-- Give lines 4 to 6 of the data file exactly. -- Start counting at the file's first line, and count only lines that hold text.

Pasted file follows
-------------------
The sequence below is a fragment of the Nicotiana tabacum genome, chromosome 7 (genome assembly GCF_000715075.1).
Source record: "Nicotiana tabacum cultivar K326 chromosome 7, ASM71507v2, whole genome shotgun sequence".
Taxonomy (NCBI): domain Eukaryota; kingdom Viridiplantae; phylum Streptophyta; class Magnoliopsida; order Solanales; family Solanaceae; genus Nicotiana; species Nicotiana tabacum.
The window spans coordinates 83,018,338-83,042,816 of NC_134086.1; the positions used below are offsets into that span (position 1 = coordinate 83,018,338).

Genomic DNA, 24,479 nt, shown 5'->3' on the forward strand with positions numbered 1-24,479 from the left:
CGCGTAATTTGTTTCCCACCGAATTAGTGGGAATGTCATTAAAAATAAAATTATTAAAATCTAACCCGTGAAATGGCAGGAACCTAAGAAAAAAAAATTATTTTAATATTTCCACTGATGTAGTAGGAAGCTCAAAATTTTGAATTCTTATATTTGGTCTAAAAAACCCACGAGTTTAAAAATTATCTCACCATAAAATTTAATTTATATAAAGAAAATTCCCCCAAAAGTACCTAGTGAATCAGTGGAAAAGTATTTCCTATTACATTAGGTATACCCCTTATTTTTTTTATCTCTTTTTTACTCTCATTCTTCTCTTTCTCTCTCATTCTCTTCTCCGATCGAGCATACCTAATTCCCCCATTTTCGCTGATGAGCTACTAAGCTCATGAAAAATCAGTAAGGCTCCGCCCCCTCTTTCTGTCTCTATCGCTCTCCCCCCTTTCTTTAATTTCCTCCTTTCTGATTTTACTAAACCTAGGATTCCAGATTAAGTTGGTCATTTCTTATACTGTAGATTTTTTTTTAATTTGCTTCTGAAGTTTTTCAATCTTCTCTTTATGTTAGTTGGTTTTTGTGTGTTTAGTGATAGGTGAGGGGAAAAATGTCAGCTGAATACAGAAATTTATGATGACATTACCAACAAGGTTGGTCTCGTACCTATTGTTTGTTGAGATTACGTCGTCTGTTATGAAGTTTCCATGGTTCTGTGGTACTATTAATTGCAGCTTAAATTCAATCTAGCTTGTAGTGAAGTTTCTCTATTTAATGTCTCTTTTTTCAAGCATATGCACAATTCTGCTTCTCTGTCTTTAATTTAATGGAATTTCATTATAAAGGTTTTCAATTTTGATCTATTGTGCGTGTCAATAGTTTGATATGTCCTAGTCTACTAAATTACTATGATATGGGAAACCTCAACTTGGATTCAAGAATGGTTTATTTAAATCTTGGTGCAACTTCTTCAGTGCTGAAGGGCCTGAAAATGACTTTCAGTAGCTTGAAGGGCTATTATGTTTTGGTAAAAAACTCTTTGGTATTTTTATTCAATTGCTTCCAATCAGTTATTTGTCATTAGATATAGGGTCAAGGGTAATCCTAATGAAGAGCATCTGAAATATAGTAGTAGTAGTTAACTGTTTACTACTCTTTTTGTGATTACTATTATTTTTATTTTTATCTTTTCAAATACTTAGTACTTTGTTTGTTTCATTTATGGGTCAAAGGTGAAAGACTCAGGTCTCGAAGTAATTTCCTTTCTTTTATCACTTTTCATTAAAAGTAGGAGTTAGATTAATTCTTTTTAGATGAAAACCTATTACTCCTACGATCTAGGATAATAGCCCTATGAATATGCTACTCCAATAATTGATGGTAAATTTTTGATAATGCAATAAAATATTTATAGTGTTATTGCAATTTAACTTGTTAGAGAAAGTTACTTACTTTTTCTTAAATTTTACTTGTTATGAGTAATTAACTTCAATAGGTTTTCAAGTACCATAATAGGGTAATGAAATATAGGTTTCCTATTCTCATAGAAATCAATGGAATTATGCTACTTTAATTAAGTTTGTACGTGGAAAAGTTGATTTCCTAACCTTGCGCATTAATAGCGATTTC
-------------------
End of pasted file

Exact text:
The window spans coordinates 83,018,338-83,042,816 of NC_134086.1; the positions used below are offsets into that span (position 1 = coordinate 83,018,338).

Genomic DNA, 24,479 nt, shown 5'->3' on the forward strand with positions numbered 1-24,479 from the left:
CGCGTAATTTGTTTCCCACCGAATTAGTGGGAATGTCATTAAAAATAAAATTATTAAAATCTAACCCGTGAAATGGCAGGAACCTAAGAAAAAAAAATTATTTTAATATTTCCACTGATGTAGTAGGAAGCTCAAAATTTTGAATTCTTATATTTGGTCTAAAAAACCCACGAGTTTAAAAATTATCTCACCATAAAATTTAATTTATATAAAGAAAATTCCCCCAAAAGTACCTAGTGAATCAGTGGAAAAGTATTTCCTATTACATTAGGTATACCCCTTATTTTTTTTATCTCTTTTTTACTCTCATTCTTCTCTTTCTCTCTCATTCTCTTCTCCGATCGAGCATACCTAATTCCCCCATTTTCGCTGATGAGCTACTAAGCTCATGAAAAATCAGTAAGGCTCCGCCCCCTCTTTCTGTCTCTATCGCTCTCCCCCCTTTCTTTAATTTCCTCCTTTCTGATTTTACTAAACCTAGGATTCCAGATTAAGTTGGTCATTTCTTATACTGTAGATTTTTTTTTAATTTGCTTCTGAAGTTTTTCAATCTTCTCTTTATGTTAGTTGGTTTTTGTGTGTTTAGTGATAGGTGAGGGGAAAAATGTCAGCTGAATACAGAAATTTATGATGACATTACCAACAAGGTTGGTCTCGTACCTATTGTTTGTTGAGATTACGTCGTCTGTTATGAAGTTTCCATGGTTCTGTGGTACTATTAATTGCAGCTTAAATTCAATCTAGCTTGTAGTGAAGTTTCTCTATTTAATGTCTCTTTTTTCAAGCATATGCACAATTCTGCTTCTCTGTCTTTAATTTAATGGAATTTCATTATAAAGGTTTTCAATTTTGATCTATTGTGCGTGTCAATAGTTTGATATGTCCTAGTCTACTAAATTACTATGATATGGGAAACCTCAACTTGGATTCAAGAATGGTTTATTTAAATCTTGGTGCAACTTCTTCAGTGCTGAAGGGCCTGAAAATGACTTTCAGTAGCTTGAAGGGCTATTATGTTTTGGTAAAAAACTCTTTGGTATTTTTATTCAATTGCTTCCAATCAGTTATTTGTCATTAGATATAGGGTCAAGGGTAATCCTAATGAAGAGCATCTGAAATATAGTAGTAGTAGTTAACTGTTTACTACTCTTTTTGTGATTACTATTATTTTTATTTTTATCTTTTCAAATACTTAGTACTTTGTTTGTTTCATTTATGGGTCAAAGGTGAAAGACTCAGGTCTCGAAGTAATTTCCTTTCTTTTATCACTTTTCATTAAAAGTAGGAGTTAGATTAATTCTTTTTAGATGAAAACCTATTACTCCTACGATCTAGGATAATAGCCCTATGAATATGCTACTCCAATAATTGATGGTAAATTTTTGATAATGCAATAAAATATTTATAGTGTTATTGCAATTTAACTTGTTAGAGAAAGTTACTTACTTTTTCTTAAATTTTACTTGTTATGAGTAATTAACTTCAATAGGTTTTCAAGTACCATAATAGGGTAATGAAATATAGGTTTCCTATTCTCATAGAAATCAATGGAATTATGCTACTTTAATTAAGTTTGTACGTGGAAAAGTTGATTTCCTAACCTTGCGCATTAATAGCGATTTC